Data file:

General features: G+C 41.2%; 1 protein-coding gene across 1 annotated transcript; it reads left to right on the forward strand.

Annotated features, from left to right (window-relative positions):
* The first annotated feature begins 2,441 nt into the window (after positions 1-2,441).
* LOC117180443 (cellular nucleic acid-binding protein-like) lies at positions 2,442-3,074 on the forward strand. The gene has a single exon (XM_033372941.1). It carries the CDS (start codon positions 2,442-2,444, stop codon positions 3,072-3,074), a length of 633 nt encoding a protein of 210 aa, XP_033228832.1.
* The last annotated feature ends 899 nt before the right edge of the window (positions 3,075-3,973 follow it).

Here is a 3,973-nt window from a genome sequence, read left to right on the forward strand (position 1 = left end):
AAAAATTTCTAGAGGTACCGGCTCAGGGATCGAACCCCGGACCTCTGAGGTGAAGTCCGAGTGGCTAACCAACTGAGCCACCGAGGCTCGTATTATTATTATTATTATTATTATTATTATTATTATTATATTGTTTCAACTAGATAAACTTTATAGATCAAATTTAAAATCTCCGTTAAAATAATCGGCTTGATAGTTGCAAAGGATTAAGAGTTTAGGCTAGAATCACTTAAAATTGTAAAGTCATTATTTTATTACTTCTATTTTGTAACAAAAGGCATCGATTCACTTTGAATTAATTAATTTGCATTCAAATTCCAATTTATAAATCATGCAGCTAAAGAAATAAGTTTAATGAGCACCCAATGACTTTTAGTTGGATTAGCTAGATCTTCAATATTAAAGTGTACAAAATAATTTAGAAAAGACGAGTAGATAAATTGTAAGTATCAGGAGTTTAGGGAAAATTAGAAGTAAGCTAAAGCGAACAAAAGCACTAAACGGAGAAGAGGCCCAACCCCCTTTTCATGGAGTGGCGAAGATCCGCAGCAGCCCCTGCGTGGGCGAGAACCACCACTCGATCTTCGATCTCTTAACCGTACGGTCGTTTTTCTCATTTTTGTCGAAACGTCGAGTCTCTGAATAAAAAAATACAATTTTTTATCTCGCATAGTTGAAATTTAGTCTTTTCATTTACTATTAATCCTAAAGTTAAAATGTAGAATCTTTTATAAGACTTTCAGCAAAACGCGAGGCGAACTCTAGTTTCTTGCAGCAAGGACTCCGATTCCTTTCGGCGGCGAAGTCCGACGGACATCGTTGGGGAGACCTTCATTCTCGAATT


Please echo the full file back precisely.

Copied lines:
General features: G+C 41.2%; 1 protein-coding gene across 1 annotated transcript; it reads left to right on the forward strand.

Annotated features, from left to right (window-relative positions):
* The first annotated feature begins 2,441 nt into the window (after positions 1-2,441).
* LOC117180443 (cellular nucleic acid-binding protein-like) lies at positions 2,442-3,074 on the forward strand. The gene has a single exon (XM_033372941.1). It carries the CDS (start codon positions 2,442-2,444, stop codon positions 3,072-3,074), a length of 633 nt encoding a protein of 210 aa, XP_033228832.1.
* The last annotated feature ends 899 nt before the right edge of the window (positions 3,075-3,973 follow it).

Here is a 3,973-nt window from a genome sequence, read left to right on the forward strand (position 1 = left end):
AAAAATTTCTAGAGGTACCGGCTCAGGGATCGAACCCCGGACCTCTGAGGTGAAGTCCGAGTGGCTAACCAACTGAGCCACCGAGGCTCGTATTATTATTATTATTATTATTATTATTATTATTATTATATTGTTTCAACTAGATAAACTTTATAGATCAAATTTAAAATCTCCGTTAAAATAATCGGCTTGATAGTTGCAAAGGATTAAGAGTTTAGGCTAGAATCACTTAAAATTGTAAAGTCATTATTTTATTACTTCTATTTTGTAACAAAAGGCATCGATTCACTTTGAATTAATTAATTTGCATTCAAATTCCAATTTATAAATCATGCAGCTAAAGAAATAAGTTTAATGAGCACCCAATGACTTTTAGTTGGATTAGCTAGATCTTCAATATTAAAGTGTACAAAATAATTTAGAAAAGACGAGTAGATAAATTGTAAGTATCAGGAGTTTAGGGAAAATTAGAAGTAAGCTAAAGCGAACAAAAGCACTAAACGGAGAAGAGGCCCAACCCCCTTTTCATGGAGTGGCGAAGATCCGCAGCAGCCCCTGCGTGGGCGAGAACCACCACTCGATCTTCGATCTCTTAACCGTACGGTCGTTTTTCTCATTTTTGTCGAAACGTCGAGTCTCTGAATAAAAAAATACAATTTTTTATCTCGCATAGTTGAAATTTAGTCTTTTCATTTACTATTAATCCTAAAGTTAAAATGTAGAATCTTTTATAAGACTTTCAGCAAAACGCGAGGCGAACTCTAGTTTCTTGCAGCAAGGACTCCGATTCCTTTCGGCGGCGAAGTCCGACGGACATCGTTGGGGAGACCTTCATTCTCGAATT